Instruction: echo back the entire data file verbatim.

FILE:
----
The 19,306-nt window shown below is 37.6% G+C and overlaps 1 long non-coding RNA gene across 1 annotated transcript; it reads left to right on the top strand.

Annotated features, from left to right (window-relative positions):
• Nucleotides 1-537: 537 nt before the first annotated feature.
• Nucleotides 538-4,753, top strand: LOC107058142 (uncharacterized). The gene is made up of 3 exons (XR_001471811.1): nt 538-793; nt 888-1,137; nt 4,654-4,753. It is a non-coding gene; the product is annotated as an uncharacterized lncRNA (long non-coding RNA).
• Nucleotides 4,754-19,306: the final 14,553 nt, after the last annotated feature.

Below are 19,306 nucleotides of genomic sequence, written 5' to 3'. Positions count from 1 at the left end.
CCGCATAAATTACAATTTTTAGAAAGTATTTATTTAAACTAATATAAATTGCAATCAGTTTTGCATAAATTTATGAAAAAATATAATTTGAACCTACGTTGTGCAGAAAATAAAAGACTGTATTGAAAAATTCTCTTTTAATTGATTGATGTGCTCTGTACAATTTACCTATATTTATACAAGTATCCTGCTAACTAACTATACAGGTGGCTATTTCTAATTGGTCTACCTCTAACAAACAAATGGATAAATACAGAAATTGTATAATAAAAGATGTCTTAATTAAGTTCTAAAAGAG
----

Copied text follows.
The 19,306-nt window shown below is 37.6% G+C and overlaps 1 long non-coding RNA gene across 1 annotated transcript; it reads left to right on the top strand.

Annotated features, from left to right (window-relative positions):
• Nucleotides 1-537: 537 nt before the first annotated feature.
• Nucleotides 538-4,753, top strand: LOC107058142 (uncharacterized). The gene is made up of 3 exons (XR_001471811.1): nt 538-793; nt 888-1,137; nt 4,654-4,753. It is a non-coding gene; the product is annotated as an uncharacterized lncRNA (long non-coding RNA).
• Nucleotides 4,754-19,306: the final 14,553 nt, after the last annotated feature.

Below are 19,306 nucleotides of genomic sequence, written 5' to 3'. Positions count from 1 at the left end.
CCGCATAAATTACAATTTTTAGAAAGTATTTATTTAAACTAATATAAATTGCAATCAGTTTTGCATAAATTTATGAAAAAATATAATTTGAACCTACGTTGTGCAGAAAATAAAAGACTGTATTGAAAAATTCTCTTTTAATTGATTGATGTGCTCTGTACAATTTACCTATATTTATACAAGTATCCTGCTAACTAACTATACAGGTGGCTATTTCTAATTGGTCTACCTCTAACAAACAAATGGATAAATACAGAAATTGTATAATAAAAGATGTCTTAATTAAGTTCTAAAAGAG